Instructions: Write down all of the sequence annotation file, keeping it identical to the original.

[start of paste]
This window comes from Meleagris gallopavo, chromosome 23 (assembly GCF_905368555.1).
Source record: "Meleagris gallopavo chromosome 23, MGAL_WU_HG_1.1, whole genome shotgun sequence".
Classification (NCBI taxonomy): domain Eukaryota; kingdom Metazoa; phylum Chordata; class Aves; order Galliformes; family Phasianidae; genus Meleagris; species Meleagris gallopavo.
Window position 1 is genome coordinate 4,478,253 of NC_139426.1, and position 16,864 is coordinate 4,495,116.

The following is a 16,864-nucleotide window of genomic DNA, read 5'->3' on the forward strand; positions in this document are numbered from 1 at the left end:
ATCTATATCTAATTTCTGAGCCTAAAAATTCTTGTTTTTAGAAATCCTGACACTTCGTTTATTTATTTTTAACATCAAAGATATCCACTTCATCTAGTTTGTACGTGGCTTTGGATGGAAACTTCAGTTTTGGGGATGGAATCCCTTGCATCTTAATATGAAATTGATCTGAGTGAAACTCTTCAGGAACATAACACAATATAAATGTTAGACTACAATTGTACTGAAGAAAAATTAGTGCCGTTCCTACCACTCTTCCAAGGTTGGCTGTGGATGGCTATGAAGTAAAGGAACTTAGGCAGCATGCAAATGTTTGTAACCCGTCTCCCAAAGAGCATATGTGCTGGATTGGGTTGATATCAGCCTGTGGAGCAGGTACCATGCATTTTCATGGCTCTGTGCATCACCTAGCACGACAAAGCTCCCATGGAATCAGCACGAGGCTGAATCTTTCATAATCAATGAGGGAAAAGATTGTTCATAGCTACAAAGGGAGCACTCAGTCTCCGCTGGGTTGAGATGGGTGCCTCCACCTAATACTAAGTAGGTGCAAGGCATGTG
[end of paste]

This window comes from Meleagris gallopavo, chromosome 23 (assembly GCF_905368555.1).
Source record: "Meleagris gallopavo chromosome 23, MGAL_WU_HG_1.1, whole genome shotgun sequence".
Classification (NCBI taxonomy): domain Eukaryota; kingdom Metazoa; phylum Chordata; class Aves; order Galliformes; family Phasianidae; genus Meleagris; species Meleagris gallopavo.
Window position 1 is genome coordinate 4,478,253 of NC_139426.1, and position 16,864 is coordinate 4,495,116.

The following is a 16,864-nucleotide window of genomic DNA, read 5'->3' on the forward strand; positions in this document are numbered from 1 at the left end:
ATCTATATCTAATTTCTGAGCCTAAAAATTCTTGTTTTTAGAAATCCTGACACTTCGTTTATTTATTTTTAACATCAAAGATATCCACTTCATCTAGTTTGTACGTGGCTTTGGATGGAAACTTCAGTTTTGGGGATGGAATCCCTTGCATCTTAATATGAAATTGATCTGAGTGAAACTCTTCAGGAACATAACACAATATAAATGTTAGACTACAATTGTACTGAAGAAAAATTAGTGCCGTTCCTACCACTCTTCCAAGGTTGGCTGTGGATGGCTATGAAGTAAAGGAACTTAGGCAGCATGCAAATGTTTGTAACCCGTCTCCCAAAGAGCATATGTGCTGGATTGGGTTGATATCAGCCTGTGGAGCAGGTACCATGCATTTTCATGGCTCTGTGCATCACCTAGCACGACAAAGCTCCCATGGAATCAGCACGAGGCTGAATCTTTCATAATCAATGAGGGAAAAGATTGTTCATAGCTACAAAGGGAGCACTCAGTCTCCGCTGGGTTGAGATGGGTGCCTCCACCTAATACTAAGTAGGTGCAAGGCATGTG